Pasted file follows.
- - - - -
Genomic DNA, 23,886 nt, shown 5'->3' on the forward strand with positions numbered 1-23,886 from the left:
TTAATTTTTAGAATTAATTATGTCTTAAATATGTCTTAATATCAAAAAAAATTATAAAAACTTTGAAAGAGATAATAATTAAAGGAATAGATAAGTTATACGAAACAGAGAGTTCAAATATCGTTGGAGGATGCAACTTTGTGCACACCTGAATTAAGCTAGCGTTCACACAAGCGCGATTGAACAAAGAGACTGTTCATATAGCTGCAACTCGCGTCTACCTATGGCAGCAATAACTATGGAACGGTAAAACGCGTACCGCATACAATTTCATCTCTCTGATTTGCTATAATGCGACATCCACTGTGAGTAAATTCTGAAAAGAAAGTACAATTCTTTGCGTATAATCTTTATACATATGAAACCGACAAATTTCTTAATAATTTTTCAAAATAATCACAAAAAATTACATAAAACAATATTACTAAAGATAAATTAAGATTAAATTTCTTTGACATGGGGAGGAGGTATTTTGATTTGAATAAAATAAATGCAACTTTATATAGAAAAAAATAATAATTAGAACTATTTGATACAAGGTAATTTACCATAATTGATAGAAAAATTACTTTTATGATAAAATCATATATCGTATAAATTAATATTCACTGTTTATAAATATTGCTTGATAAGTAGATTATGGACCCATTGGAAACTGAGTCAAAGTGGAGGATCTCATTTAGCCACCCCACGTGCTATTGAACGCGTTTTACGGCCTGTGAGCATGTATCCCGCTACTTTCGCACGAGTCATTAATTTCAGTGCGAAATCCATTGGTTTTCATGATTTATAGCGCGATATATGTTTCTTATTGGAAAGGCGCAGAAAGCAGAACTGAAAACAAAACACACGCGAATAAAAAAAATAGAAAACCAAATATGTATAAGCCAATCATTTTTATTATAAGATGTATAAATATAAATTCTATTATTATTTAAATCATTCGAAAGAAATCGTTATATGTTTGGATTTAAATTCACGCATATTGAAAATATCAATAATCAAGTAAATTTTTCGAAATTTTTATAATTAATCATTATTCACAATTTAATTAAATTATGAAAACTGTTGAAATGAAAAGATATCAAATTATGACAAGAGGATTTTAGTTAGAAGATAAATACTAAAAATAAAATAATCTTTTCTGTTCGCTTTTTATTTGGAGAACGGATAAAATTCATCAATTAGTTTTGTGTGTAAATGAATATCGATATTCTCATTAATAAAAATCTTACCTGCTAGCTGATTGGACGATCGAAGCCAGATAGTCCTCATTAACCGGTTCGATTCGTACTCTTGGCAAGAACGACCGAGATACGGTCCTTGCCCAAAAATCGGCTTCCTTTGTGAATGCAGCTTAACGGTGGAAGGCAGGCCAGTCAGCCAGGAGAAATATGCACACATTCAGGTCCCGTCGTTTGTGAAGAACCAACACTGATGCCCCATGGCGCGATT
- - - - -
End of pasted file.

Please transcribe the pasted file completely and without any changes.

Genomic DNA, 23,886 nt, shown 5'->3' on the forward strand with positions numbered 1-23,886 from the left:
TTAATTTTTAGAATTAATTATGTCTTAAATATGTCTTAATATCAAAAAAAATTATAAAAACTTTGAAAGAGATAATAATTAAAGGAATAGATAAGTTATACGAAACAGAGAGTTCAAATATCGTTGGAGGATGCAACTTTGTGCACACCTGAATTAAGCTAGCGTTCACACAAGCGCGATTGAACAAAGAGACTGTTCATATAGCTGCAACTCGCGTCTACCTATGGCAGCAATAACTATGGAACGGTAAAACGCGTACCGCATACAATTTCATCTCTCTGATTTGCTATAATGCGACATCCACTGTGAGTAAATTCTGAAAAGAAAGTACAATTCTTTGCGTATAATCTTTATACATATGAAACCGACAAATTTCTTAATAATTTTTCAAAATAATCACAAAAAATTACATAAAACAATATTACTAAAGATAAATTAAGATTAAATTTCTTTGACATGGGGAGGAGGTATTTTGATTTGAATAAAATAAATGCAACTTTATATAGAAAAAAATAATAATTAGAACTATTTGATACAAGGTAATTTACCATAATTGATAGAAAAATTACTTTTATGATAAAATCATATATCGTATAAATTAATATTCACTGTTTATAAATATTGCTTGATAAGTAGATTATGGACCCATTGGAAACTGAGTCAAAGTGGAGGATCTCATTTAGCCACCCCACGTGCTATTGAACGCGTTTTACGGCCTGTGAGCATGTATCCCGCTACTTTCGCACGAGTCATTAATTTCAGTGCGAAATCCATTGGTTTTCATGATTTATAGCGCGATATATGTTTCTTATTGGAAAGGCGCAGAAAGCAGAACTGAAAACAAAACACACGCGAATAAAAAAAATAGAAAACCAAATATGTATAAGCCAATCATTTTTATTATAAGATGTATAAATATAAATTCTATTATTATTTAAATCATTCGAAAGAAATCGTTATATGTTTGGATTTAAATTCACGCATATTGAAAATATCAATAATCAAGTAAATTTTTCGAAATTTTTATAATTAATCATTATTCACAATTTAATTAAATTATGAAAACTGTTGAAATGAAAAGATATCAAATTATGACAAGAGGATTTTAGTTAGAAGATAAATACTAAAAATAAAATAATCTTTTCTGTTCGCTTTTTATTTGGAGAACGGATAAAATTCATCAATTAGTTTTGTGTGTAAATGAATATCGATATTCTCATTAATAAAAATCTTACCTGCTAGCTGATTGGACGATCGAAGCCAGATAGTCCTCATTAACCGGTTCGATTCGTACTCTTGGCAAGAACGACCGAGATACGGTCCTTGCCCAAAAATCGGCTTCCTTTGTGAATGCAGCTTAACGGTGGAAGGCAGGCCAGTCAGCCAGGAGAAATATGCACACATTCAGGTCCCGTCGTTTGTGAAGAACCAACACTGATGCCCCATGGCGCGATT